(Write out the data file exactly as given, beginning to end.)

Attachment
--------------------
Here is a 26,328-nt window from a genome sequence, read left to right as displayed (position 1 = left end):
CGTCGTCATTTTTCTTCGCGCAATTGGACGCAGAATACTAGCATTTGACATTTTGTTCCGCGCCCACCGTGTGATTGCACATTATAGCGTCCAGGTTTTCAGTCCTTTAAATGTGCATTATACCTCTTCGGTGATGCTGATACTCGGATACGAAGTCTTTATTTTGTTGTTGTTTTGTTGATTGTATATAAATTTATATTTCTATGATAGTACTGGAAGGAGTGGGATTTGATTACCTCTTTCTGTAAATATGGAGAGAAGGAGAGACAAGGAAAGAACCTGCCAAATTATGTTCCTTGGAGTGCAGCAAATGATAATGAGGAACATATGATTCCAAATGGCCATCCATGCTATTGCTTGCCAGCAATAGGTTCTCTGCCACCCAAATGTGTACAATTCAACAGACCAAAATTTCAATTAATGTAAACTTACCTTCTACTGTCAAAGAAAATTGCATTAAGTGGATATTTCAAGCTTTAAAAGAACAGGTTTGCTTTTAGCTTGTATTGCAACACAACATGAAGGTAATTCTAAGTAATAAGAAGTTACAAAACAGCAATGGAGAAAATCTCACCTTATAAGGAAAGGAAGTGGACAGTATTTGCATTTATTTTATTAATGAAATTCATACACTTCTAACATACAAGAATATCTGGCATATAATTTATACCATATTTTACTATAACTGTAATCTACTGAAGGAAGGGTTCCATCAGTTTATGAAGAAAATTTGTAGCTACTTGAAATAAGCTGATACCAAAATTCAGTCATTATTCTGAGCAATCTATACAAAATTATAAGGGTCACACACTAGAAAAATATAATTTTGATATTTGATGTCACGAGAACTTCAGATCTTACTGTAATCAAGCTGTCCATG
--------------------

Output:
Here is a 26,328-nt window from a genome sequence, read left to right as displayed (position 1 = left end):
CGTCGTCATTTTTCTTCGCGCAATTGGACGCAGAATACTAGCATTTGACATTTTGTTCCGCGCCCACCGTGTGATTGCACATTATAGCGTCCAGGTTTTCAGTCCTTTAAATGTGCATTATACCTCTTCGGTGATGCTGATACTCGGATACGAAGTCTTTATTTTGTTGTTGTTTTGTTGATTGTATATAAATTTATATTTCTATGATAGTACTGGAAGGAGTGGGATTTGATTACCTCTTTCTGTAAATATGGAGAGAAGGAGAGACAAGGAAAGAACCTGCCAAATTATGTTCCTTGGAGTGCAGCAAATGATAATGAGGAACATATGATTCCAAATGGCCATCCATGCTATTGCTTGCCAGCAATAGGTTCTCTGCCACCCAAATGTGTACAATTCAACAGACCAAAATTTCAATTAATGTAAACTTACCTTCTACTGTCAAAGAAAATTGCATTAAGTGGATATTTCAAGCTTTAAAAGAACAGGTTTGCTTTTAGCTTGTATTGCAACACAACATGAAGGTAATTCTAAGTAATAAGAAGTTACAAAACAGCAATGGAGAAAATCTCACCTTATAAGGAAAGGAAGTGGACAGTATTTGCATTTATTTTATTAATGAAATTCATACACTTCTAACATACAAGAATATCTGGCATATAATTTATACCATATTTTACTATAACTGTAATCTACTGAAGGAAGGGTTCCATCAGTTTATGAAGAAAATTTGTAGCTACTTGAAATAAGCTGATACCAAAATTCAGTCATTATTCTGAGCAATCTATACAAAATTATAAGGGTCACACACTAGAAAAATATAATTTTGATATTTGATGTCACGAGAACTTCAGATCTTACTGTAATCAAGCTGTCCATG